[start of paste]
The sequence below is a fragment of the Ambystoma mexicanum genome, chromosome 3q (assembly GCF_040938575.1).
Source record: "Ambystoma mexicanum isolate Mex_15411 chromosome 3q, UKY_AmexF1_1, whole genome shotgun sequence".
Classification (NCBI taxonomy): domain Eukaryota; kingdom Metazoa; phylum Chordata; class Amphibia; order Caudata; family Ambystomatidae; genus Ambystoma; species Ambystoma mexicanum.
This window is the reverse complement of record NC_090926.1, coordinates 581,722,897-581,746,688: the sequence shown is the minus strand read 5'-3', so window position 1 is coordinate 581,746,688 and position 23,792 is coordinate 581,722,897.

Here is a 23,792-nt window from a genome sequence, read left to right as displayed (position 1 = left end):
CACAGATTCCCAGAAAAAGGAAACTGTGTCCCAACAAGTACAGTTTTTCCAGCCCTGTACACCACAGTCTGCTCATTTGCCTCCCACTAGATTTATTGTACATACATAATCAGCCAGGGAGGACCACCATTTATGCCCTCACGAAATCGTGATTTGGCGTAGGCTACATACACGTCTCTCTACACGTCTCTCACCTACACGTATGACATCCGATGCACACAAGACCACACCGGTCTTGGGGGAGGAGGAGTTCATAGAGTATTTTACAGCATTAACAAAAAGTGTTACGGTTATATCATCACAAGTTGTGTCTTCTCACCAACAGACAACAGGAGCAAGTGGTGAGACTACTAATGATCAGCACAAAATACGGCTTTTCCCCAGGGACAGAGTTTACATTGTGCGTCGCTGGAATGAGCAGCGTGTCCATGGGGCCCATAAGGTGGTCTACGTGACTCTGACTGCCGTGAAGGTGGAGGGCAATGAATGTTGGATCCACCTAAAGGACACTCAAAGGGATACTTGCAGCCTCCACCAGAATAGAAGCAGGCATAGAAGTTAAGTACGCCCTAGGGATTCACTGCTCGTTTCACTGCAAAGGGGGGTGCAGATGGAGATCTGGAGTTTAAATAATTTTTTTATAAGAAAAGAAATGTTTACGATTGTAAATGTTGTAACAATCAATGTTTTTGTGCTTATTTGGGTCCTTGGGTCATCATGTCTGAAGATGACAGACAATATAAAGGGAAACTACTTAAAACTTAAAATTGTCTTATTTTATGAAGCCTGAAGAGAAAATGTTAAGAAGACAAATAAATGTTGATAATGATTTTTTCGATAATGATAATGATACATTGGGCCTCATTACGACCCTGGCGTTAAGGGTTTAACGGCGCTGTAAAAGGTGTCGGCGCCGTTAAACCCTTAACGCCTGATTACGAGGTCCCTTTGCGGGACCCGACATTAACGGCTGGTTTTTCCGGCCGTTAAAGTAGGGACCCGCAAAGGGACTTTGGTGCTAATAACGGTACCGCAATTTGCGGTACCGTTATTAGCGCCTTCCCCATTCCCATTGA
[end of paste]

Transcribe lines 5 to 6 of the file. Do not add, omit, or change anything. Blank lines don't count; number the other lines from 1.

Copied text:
Here is a 23,792-nt window from a genome sequence, read left to right as displayed (position 1 = left end):
CACAGATTCCCAGAAAAAGGAAACTGTGTCCCAACAAGTACAGTTTTTCCAGCCCTGTACACCACAGTCTGCTCATTTGCCTCCCACTAGATTTATTGTACATACATAATCAGCCAGGGAGGACCACCATTTATGCCCTCACGAAATCGTGATTTGGCGTAGGCTACATACACGTCTCTCTACACGTCTCTCACCTACACGTATGACATCCGATGCACACAAGACCACACCGGTCTTGGGGGAGGAGGAGTTCATAGAGTATTTTACAGCATTAACAAAAAGTGTTACGGTTATATCATCACAAGTTGTGTCTTCTCACCAACAGACAACAGGAGCAAGTGGTGAGACTACTAATGATCAGCACAAAATACGGCTTTTCCCCAGGGACAGAGTTTACATTGTGCGTCGCTGGAATGAGCAGCGTGTCCATGGGGCCCATAAGGTGGTCTACGTGACTCTGACTGCCGTGAAGGTGGAGGGCAATGAATGTTGGATCCACCTAAAGGACACTCAAAGGGATACTTGCAGCCTCCACCAGAATAGAAGCAGGCATAGAAGTTAAGTACGCCCTAGGGATTCACTGCTCGTTTCACTGCAAAGGGGGGTGCAGATGGAGATCTGGAGTTTAAATAATTTTTTTATAAGAAAAGAAATGTTTACGATTGTAAATGTTGTAACAATCAATGTTTTTGTGCTTATTTGGGTCCTTGGGTCATCATGTCTGAAGATGACAGACAATATAAAGGGAAACTACTTAAAACTTAAAATTGTCTTATTTTATGAAGCCTGAAGAGAAAATGTTAAGAAGACAAATAAATGTTGATAATGATTTTTTCGATAATGATAATGATACATTGGGCCTCATTACGACCCTGGCGTTAAGGGTTTAACGGCGCTGTAAAAGGTGTCGGCGCCGTTAAACCCTTAACGCCTGATTACGAGGTCCCTTTGCGGGACCCGACATTAACGGCTGGTTTTTCCGGCCGTTAAAGTAGGGACCCGCAAAGGGACTTTGGTGCTAATAACGGTACCGCAATTTGCGGTACCGTTATTAGCGCCTTCCCCATTCCCATTGA